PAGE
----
Those living in Karen State and who are able to travel also have the option to cross the border into Thailand where they can get treatment at the public hospital in Mae Sot, Tak Province or at the Mae Tao Clinic (MTC) which is also in Mae Sot. [44]  On the opposite border in July 2007, Indian traders from Manipur in India’s northeast sponsored a number of medical clinics that provided free health check-ups to Burmese communities in villages situated along the Burma-India border, while the Shija Hospital and Research Institute near Imphal, the state capital of Manipur, offered free cleft palate surgery to Burmese citizens. [45]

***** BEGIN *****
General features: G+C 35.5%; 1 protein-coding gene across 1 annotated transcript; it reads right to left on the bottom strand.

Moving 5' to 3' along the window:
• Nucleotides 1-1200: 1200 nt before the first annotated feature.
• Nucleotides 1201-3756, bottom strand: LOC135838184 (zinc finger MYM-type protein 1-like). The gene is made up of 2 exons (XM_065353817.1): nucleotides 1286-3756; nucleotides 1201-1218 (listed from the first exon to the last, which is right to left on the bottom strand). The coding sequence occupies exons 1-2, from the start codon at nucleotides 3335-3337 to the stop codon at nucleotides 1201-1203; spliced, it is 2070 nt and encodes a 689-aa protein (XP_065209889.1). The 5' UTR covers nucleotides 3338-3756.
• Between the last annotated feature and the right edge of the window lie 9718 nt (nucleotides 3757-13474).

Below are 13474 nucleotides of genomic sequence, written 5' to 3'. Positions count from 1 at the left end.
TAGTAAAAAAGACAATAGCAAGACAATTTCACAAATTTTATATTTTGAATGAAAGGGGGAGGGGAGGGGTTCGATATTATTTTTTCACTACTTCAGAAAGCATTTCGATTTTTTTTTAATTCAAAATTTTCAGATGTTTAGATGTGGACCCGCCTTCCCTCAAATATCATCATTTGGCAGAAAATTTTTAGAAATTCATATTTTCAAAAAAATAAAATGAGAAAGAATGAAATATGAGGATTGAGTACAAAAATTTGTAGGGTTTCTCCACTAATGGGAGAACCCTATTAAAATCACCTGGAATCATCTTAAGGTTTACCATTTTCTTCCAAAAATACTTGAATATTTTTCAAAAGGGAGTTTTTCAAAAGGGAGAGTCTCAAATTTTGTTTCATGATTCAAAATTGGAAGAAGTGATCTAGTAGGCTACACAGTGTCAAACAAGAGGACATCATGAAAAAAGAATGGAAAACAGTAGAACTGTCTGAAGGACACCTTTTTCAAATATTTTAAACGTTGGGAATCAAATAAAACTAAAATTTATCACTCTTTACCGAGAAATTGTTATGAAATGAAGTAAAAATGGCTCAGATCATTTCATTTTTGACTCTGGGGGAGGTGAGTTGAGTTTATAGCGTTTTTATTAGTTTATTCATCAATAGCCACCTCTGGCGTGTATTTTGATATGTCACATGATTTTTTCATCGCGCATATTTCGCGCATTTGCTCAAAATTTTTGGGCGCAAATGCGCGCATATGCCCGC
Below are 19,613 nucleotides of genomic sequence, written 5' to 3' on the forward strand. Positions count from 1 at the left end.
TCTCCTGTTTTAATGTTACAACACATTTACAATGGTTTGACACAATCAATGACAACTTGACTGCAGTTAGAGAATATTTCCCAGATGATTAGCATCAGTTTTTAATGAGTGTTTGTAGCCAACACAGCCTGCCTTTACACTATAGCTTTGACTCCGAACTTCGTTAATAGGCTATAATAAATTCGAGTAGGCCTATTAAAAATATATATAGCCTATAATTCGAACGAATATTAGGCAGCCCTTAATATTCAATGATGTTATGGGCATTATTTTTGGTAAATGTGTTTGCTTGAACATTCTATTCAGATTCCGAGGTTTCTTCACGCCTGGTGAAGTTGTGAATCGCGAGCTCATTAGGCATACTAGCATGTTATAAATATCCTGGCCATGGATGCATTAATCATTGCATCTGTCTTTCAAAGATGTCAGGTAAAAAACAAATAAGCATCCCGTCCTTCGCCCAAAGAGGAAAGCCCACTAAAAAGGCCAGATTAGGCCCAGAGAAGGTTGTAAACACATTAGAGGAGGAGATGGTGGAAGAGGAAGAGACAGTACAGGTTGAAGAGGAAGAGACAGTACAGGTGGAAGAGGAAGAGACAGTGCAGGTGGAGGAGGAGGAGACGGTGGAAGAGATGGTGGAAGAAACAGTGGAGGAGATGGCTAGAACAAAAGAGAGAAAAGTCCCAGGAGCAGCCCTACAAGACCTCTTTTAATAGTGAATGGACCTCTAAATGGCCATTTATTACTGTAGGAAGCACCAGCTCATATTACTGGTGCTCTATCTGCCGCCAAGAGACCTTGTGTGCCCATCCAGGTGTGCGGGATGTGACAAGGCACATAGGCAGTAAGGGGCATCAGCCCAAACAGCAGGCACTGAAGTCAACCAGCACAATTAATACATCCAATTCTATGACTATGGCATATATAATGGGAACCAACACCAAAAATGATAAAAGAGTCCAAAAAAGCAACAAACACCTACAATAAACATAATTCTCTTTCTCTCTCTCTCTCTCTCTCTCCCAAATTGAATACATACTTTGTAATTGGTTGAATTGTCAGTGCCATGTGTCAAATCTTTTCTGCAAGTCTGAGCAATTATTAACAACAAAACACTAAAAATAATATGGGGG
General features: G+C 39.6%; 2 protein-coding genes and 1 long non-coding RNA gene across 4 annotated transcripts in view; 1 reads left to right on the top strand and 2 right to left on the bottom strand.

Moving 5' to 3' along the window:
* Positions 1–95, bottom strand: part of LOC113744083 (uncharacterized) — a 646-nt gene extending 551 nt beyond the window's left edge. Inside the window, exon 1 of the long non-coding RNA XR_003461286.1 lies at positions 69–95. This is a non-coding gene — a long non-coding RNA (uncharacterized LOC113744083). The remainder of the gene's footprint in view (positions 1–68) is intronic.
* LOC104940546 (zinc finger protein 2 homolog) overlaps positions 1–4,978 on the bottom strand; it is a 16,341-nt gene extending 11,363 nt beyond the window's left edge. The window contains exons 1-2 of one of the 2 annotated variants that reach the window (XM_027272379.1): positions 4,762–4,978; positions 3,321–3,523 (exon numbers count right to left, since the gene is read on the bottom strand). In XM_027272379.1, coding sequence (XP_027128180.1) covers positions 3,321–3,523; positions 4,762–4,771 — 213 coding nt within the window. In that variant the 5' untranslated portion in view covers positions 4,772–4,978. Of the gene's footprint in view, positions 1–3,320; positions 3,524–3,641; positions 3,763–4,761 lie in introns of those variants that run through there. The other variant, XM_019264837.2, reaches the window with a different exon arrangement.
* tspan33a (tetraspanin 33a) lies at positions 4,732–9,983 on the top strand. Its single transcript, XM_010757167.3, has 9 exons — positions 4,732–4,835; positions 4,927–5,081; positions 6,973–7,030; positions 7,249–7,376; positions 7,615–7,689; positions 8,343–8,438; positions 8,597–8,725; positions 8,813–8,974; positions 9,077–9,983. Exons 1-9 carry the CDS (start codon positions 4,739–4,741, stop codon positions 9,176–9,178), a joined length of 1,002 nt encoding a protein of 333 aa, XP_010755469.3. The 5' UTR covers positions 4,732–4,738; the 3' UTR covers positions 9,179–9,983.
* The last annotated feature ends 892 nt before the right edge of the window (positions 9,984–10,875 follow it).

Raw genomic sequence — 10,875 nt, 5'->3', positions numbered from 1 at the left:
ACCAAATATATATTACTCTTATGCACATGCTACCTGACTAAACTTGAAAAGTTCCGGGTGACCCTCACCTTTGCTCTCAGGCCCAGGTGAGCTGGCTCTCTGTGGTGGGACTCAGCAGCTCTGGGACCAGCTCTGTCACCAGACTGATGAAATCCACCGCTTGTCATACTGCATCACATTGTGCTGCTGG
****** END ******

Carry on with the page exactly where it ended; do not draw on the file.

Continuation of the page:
The limited availability and poor quality of medicines available in Burma further limits the healthcare available.  The chairman of the Myanmar Pharmaceuticals and Medical Equipment Entrepreneurs Association (MPMEEA), Dr Maung Maung Lay, has estimated that between 10 and 15 percent of medicines available in Burma are fake. [46]  Inferior quality, the wrong medicines, or tablets containing less medicine than advertised can actually be worse than useless.  In addition to diverting scarce financial resources, diseases such as malaria or tuberculosis can develop immunity to drugs if they are exposed to lower or less potent medications. [47]  According to the New Light of Myanmar, Burma has five pharmaceutical factories within its borders, which provide 40 percent of domestic drug supply.  In 2007, a sixth drug factory was built at Pyin Oo Lwin in Mandalay Division, though limited information is available on the products created at this, or any of the five other factories, their quality, and their anti-counterfeiting measures. [48]